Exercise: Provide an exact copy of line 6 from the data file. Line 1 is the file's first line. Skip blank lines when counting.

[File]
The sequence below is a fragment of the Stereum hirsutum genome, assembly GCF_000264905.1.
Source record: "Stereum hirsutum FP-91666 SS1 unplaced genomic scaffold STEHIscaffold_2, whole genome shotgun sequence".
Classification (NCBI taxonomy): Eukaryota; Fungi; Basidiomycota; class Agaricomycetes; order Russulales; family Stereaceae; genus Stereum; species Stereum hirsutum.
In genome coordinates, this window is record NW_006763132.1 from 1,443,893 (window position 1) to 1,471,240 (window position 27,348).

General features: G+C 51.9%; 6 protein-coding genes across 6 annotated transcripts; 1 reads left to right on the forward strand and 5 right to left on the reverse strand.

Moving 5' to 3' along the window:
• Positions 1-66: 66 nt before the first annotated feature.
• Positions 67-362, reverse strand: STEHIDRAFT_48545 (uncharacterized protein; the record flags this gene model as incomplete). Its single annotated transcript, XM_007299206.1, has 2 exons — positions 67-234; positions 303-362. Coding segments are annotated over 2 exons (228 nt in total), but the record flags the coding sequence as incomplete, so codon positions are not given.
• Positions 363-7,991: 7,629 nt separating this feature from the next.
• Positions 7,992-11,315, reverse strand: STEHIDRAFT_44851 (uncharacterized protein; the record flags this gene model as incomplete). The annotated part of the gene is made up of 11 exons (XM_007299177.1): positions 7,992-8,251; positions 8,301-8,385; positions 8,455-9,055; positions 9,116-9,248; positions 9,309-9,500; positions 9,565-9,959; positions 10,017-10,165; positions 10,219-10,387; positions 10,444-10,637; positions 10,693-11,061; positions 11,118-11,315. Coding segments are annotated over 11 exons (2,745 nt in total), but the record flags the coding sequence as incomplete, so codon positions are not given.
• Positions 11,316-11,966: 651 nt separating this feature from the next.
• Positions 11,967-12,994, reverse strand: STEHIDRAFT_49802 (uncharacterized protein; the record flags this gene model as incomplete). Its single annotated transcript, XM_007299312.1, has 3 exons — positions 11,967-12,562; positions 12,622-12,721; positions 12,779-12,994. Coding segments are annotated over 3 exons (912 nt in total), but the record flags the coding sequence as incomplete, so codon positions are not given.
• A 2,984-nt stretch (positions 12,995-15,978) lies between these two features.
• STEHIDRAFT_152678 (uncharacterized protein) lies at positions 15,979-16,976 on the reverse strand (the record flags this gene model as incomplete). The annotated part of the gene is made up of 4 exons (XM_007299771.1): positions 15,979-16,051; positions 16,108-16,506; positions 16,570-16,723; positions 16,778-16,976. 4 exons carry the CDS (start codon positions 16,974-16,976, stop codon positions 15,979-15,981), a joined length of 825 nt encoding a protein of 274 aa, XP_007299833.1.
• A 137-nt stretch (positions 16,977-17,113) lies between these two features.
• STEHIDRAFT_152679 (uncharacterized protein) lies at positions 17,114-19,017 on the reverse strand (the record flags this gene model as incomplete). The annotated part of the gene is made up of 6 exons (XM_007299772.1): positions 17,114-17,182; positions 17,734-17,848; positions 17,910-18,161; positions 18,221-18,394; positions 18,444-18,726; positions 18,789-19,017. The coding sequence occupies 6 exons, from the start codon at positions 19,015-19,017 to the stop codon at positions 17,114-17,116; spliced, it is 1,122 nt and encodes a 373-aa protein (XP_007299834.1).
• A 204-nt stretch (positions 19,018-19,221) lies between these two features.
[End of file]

Moving 5' to 3' along the window: